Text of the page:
The Basics Of Cycle Syncing

Alisa Vitti first mentioned the process of Cycle Syncing in her book WomanCode, and since then, people who have come across the process have come to love it and swear by how much easier it is to manage and optimize their energy levels, focus and intuition.

What is Cycle Syncing & how does it work?

Cycle Syncing refers to leaning into the fluctuations that come along with the menstrual cycle.

Riley - Menstrual Cycle

It involves making lifestyle choices according to the phases of your menstrual cycle. This means we're using our menstrual cycle as a framework to live in harmony with our hormones. Rather than doing the exact same thing everyday while our hormones are causing shifts in our mood, digestion, and energy. 

Whether it's in relation to food, work events, dating, exercise - literally anything that can be disrupted by our hormones, so we should be taking a closer look at our cycles. 

How should I start Cycle Syncing?

Well, you’re already about ¼ of the way there just by knowing when your period is going to grace you with their presence. The best place to start is by tracking your cycle. Figure out the nuances of your cycle so you can determine the best strategies that will work for your body.

Riley - Vaginal Health

Tell me this, would you leave the house without checking the weather? Then, why live blindly without figuring out the flow of your hormones?

Those who menstruate go through four main phases of a cycle with distinct hormonal fluctuations. These fluctuations have been researched and it’s been discovered that going through the different cycle phases can have different effects on mood, energy levels, metabolism, sleep quality and even vulnerability to injuries.

What are the phases of my cycle? 

Phase One: Menstruation

During this phase, blood and tissue from inside the uterus is shed through the vagina. It's also when you get your period. 

Riley - Period blood on tiles

Phase Two: The Follicular Phase

The brain lets the ovaries know they need to prepare an egg that will be released. During this phase, our memory and overall awareness is strong.

Phase Three: Ovulation

An egg is released from the ovary into the fallopian tube. Usually happens about midway through the cycle, but can change from cycle-to-cycle. During this phase, our hormones stimulate the centres that make us more social and verbal.

Phase Four: The Luteal Phase

The sac that contained the egg starts releasing progesterone, along with small amounts of oestrogen. In this phase, our metabolism speeds up and our appetite increases.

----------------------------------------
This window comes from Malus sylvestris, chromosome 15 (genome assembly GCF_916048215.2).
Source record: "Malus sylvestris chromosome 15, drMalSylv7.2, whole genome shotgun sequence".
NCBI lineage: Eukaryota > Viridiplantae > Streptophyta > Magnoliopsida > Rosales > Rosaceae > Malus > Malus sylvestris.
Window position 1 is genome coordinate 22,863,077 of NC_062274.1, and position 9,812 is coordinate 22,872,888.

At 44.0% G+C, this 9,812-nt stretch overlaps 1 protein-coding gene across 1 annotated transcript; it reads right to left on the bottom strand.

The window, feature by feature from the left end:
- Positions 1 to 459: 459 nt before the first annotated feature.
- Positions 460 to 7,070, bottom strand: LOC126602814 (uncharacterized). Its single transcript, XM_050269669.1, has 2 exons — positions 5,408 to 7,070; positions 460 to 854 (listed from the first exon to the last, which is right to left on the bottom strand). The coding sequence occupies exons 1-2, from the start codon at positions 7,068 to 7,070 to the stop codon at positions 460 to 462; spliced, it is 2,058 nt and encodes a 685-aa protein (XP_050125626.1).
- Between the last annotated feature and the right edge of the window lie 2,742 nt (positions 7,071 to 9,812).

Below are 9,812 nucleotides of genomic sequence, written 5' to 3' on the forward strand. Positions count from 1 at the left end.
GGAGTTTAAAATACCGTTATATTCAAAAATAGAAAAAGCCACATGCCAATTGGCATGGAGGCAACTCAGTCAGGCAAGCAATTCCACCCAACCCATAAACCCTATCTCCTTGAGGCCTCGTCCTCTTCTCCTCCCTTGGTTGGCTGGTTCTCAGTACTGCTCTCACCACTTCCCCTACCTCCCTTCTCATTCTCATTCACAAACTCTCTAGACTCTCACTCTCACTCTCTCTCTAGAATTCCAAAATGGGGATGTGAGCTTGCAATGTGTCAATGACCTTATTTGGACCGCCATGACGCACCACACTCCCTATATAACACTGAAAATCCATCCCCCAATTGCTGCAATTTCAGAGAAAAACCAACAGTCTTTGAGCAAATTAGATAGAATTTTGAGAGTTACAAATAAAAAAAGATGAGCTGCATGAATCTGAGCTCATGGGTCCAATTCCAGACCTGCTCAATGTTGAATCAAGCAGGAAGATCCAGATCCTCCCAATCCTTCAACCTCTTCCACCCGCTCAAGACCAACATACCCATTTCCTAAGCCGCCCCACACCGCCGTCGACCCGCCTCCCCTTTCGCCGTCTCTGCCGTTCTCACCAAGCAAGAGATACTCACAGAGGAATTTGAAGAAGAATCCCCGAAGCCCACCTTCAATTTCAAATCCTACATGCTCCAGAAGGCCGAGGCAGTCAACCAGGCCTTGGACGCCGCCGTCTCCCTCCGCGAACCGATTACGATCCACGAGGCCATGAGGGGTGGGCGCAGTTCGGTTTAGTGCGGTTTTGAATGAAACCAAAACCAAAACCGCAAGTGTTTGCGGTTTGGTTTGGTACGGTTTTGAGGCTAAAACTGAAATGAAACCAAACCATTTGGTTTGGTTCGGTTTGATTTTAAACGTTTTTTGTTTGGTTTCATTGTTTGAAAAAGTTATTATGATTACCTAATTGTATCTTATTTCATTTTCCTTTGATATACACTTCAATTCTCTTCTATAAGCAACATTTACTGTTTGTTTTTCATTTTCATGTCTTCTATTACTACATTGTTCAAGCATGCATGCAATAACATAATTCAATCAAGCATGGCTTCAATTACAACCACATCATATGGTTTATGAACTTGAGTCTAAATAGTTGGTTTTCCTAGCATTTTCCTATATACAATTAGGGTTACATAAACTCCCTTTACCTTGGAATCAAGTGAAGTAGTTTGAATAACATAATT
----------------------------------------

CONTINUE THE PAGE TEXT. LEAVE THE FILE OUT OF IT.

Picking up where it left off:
Cycle Sync your way to better nutrition

Often, we tend to eat the same foods on a regular basis to save time, effort and frustration. But the different levels of estrogen, progesterone and testosterone we fluctuate between each month require different nutritional and detoxification needs. 

Riley - Healthy food for menstrual cycle

Here’s what you should eat, drink and avoid depending on where you’re at in your cycle:

1. Menstruation: During this phase your estrogen is on the rise. Drink soothing tea, like chamomile, to combat cramps. Try to avoid fatty foods, alcohol, caffeine and salty foods during this phase (this is hard though, so don’t be hard on yourself for indulging every now and then while on your period).

2. Follicular phase: Try to incorporate foods that will metabolize estrogen. Focus on sprouted foods like nuts, seeds, chickpeas, etc. 

3. Ovulation: With your estrogen at a very high level, you should eat foods that support your liver. Focus on anti-inflammatory foods like whole fruits, vegetables, and almonds.

4. Luteal phase: Estrogen and progesterone both surge and then wane during this phase. Try to eat foods that will produce serotonin, like leafy greens, quinoa, and buckwheat (or just watch videos of cute dogs, a sure-fire way to produce serotonin). You’ll also want to focus on magnesium-rich foods that fight fatigue and low libido, like dark chocolate, spinach and pumpkin seeds. 

Nom.

What can we learn from all this?

There's not a whole lot of research on cycle syncing but what we do know is pretty profound. Many people who suffer from endometriosis, unknown to themselves, began cycle syncing. They were preparing themselves for the pain they were due to endure during their period and from that, they began noticing regular occurrences during their cycle.

Claire Baker, period coach and author encourages us to start with simple awareness:

 "Charting your cycle every day is important, because it’s not easy to look back. Notice where the strengths and challenges are, and a pattern will emerge after about three months.”

Bottom Line

The bottom line is… Your period is kind of a superpower, you just have to figure out how to work it. 

 

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